Travis Legge was born in Mauston, Wisconsin in 1979. An academic achiever throughout most of his early childhood, Travis was a member of the Gifted Student program at West Side Elementary and Gordon Olson Middle school. At age 14 Travis moved to Rockford, Illinois to live with his father. Still pursuing a hobby as a musician, Travis discovered his love for comic books at this time, and soon began writing. Several years later Travis began attending Rock Valley College to pursue a career in journalism. While at RVC, Travis discovered the Mass Communication department, and tried the Basic Video production class. He immediately fell in love, abandoning his aspirations to become a journalist and dedicating himself to a film career. In the intervening years, Travis has made numerous short films, and written several feature length screenplays. His first feature film, Raymond Did It, was released in February of 2011.
Travis lives in Rockford, Illinois with his lovely wife Sarah.
CHRISTA: With all the many things you do and have done in film production, what’s your favorite thing to do and what’s your least favorite thing to do?
TRAVIS: My favorite aspect of filmmaking is definitely directing. I love telling stories with my friends, and directing is when I get to do that. My least favorite aspect is scheduling. Scheduling a film is like trying to wrangle ten flaming cats into a bag. Working with budgets, travel times, locations. It’s truly a herculean feat to schedule a film.
CHRISTA: What are some of the most challenging issues you come across as a filmmaker?
TRAVIS: My biggest constraint at this stage of my career is money. I tend to be in the driver’s seat in most aspects of my production, as I don’t really have a ton of executives to answer. I could, in theory, take all the time I need on a shot. But money gets in the way. It always gets in the way, and I never have enough, but I find a way to manage. The other big challenge is promotion. The internet is a great tool, because everyone can create and use the web to spread the word about their art. The downside is that there is a whole lot of noise to try and get your signal through. It is very challenging to get eyes on your work, because everyone is out there doing the same thing. You have to find ways to set yourself apart.
CHRISTA: How do you feel about the use of CGI?
TRAVIS: If it is done right and it serves the purposes of the story, I am all for it. The tools are there now for even very low budget filmmakers to use CGI effectively. There is absolutely no reason not to use it as far as I am concerned.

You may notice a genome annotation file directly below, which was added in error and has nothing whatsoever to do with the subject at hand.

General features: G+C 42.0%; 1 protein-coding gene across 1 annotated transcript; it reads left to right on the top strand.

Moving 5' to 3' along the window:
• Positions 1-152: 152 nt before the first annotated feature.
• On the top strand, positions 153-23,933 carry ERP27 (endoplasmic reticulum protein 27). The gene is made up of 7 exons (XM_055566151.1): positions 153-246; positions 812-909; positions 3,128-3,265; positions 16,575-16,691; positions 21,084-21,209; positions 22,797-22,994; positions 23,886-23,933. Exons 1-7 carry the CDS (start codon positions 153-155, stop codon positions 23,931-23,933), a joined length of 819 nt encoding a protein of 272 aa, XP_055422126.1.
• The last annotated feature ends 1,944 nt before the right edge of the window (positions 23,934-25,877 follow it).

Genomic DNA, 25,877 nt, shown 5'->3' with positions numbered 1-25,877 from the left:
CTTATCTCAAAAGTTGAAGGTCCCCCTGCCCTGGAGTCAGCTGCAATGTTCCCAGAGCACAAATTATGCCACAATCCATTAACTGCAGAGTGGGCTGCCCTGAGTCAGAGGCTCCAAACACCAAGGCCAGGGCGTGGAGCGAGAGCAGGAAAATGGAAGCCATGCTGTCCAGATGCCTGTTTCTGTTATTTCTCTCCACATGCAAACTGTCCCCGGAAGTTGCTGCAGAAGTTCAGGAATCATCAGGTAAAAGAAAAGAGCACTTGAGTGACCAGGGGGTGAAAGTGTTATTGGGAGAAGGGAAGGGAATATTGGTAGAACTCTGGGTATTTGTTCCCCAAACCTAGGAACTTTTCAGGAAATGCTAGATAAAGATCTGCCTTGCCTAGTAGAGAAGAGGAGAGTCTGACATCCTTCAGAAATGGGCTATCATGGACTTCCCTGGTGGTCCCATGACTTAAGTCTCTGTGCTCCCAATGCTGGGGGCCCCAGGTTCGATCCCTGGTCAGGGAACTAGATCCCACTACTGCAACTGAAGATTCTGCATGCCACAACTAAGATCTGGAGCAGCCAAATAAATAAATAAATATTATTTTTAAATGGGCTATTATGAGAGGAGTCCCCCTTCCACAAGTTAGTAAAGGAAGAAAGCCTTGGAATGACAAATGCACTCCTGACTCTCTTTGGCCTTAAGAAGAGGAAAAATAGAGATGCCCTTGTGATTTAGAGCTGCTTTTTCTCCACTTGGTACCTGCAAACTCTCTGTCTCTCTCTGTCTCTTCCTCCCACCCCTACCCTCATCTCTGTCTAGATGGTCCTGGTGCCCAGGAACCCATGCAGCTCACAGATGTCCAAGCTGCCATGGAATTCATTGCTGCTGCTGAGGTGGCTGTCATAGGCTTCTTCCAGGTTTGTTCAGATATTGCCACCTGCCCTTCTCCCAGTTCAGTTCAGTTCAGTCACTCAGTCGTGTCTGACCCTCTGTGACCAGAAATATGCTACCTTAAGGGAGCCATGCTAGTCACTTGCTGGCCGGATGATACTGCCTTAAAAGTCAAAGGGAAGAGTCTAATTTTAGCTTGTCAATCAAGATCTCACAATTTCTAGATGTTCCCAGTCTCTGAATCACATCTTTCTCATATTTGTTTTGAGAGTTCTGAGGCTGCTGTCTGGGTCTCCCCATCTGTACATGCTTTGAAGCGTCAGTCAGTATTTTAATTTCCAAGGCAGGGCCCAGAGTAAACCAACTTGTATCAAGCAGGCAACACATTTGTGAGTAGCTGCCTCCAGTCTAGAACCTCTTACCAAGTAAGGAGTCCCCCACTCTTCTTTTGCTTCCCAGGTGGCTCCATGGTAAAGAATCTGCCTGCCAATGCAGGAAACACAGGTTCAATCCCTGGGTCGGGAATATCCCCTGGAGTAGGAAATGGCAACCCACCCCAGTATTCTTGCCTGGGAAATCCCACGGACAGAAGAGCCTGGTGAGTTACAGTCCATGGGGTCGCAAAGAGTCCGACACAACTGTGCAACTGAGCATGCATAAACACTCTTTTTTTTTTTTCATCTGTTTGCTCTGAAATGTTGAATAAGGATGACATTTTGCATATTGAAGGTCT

CHRISTA: What can you tell us about your film “Dry Spell” and where can someone see it?
TRAVIS: Dry Spell is a romantic comedy about a woman who is going through a divorce and preparing to enter the dating world. One night she discovers that her ability to become aroused has left her. In short, she’s dried up. Believing that this is caused by guilt about moving on before her ex-husband has, she embarks on a quest to get him laid. Dry Spell stars Suzi Lorraine (Captured Hearts, Wrath of the Crows) as Sasha, Amanda-Elizabeth Sawyer (Injun) as Lacey, Heather Dorff (Truth or Dare), Kyle Hoskins Raymond Did It) as Kyle and Rachael Robbins (Once Upon a Time in Brooklyn, Scavenger Killers) as Mary. Dry Spell will be available on iTunes, Amazon, Xbox, Playstation, and pretty much every major VOD outlet on February 11, 2014. Links will be posted on the Dry Spell Facebook page as they go live. http://www.facebook.com/DrySpellMovie.
CHRISTA: You have an upcoming production called “Bloom”. What’s that about?
TRAVIS: Bloom is a body/psychological horror film in which we follow Lily, who is played by the incredibly talented Deann Baker, as she undergoes a transformation into something inhuman. The film opens with Lily on the floor of a blood-spattered hotel bathroom. The audience pieces together the events that brought Lily to that place as she tries to figure out what has happened to her. There is no firm release date set for Bloom yet, but we do have a live Facebook fan page at https://www.facebook.com/BloomTheFilm
CHRISTA: Who have been some of your biggest influences in film and why?